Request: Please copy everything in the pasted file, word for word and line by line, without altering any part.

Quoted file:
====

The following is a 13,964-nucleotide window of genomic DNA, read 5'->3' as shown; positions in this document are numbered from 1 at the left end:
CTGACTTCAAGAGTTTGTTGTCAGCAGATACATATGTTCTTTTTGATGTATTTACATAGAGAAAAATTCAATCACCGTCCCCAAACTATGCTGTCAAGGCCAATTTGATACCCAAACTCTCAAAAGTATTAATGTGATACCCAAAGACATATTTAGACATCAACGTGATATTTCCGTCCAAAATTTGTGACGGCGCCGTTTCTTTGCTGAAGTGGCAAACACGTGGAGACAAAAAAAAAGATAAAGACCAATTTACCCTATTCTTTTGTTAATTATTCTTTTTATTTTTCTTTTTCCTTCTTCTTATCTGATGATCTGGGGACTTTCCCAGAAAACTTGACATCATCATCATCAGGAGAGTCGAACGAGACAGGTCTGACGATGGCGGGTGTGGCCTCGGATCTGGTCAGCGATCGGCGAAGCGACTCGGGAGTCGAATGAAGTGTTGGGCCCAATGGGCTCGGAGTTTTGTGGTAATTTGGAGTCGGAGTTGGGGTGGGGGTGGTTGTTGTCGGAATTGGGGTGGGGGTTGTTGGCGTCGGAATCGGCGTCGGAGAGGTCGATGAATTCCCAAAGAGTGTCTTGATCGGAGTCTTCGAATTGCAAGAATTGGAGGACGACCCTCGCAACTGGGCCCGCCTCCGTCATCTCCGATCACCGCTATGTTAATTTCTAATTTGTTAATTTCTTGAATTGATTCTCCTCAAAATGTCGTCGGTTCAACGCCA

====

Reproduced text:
The following is a 13,964-nucleotide window of genomic DNA, read 5'->3' as shown; positions in this document are numbered from 1 at the left end:
CTGACTTCAAGAGTTTGTTGTCAGCAGATACATATGTTCTTTTTGATGTATTTACATAGAGAAAAATTCAATCACCGTCCCCAAACTATGCTGTCAAGGCCAATTTGATACCCAAACTCTCAAAAGTATTAATGTGATACCCAAAGACATATTTAGACATCAACGTGATATTTCCGTCCAAAATTTGTGACGGCGCCGTTTCTTTGCTGAAGTGGCAAACACGTGGAGACAAAAAAAAAGATAAAGACCAATTTACCCTATTCTTTTGTTAATTATTCTTTTTATTTTTCTTTTTCCTTCTTCTTATCTGATGATCTGGGGACTTTCCCAGAAAACTTGACATCATCATCATCAGGAGAGTCGAACGAGACAGGTCTGACGATGGCGGGTGTGGCCTCGGATCTGGTCAGCGATCGGCGAAGCGACTCGGGAGTCGAATGAAGTGTTGGGCCCAATGGGCTCGGAGTTTTGTGGTAATTTGGAGTCGGAGTTGGGGTGGGGGTGGTTGTTGTCGGAATTGGGGTGGGGGTTGTTGGCGTCGGAATCGGCGTCGGAGAGGTCGATGAATTCCCAAAGAGTGTCTTGATCGGAGTCTTCGAATTGCAAGAATTGGAGGACGACCCTCGCAACTGGGCCCGCCTCCGTCATCTCCGATCACCGCTATGTTAATTTCTAATTTGTTAATTTCTTGAATTGATTCTCCTCAAAATGTCGTCGGTTCAACGCCA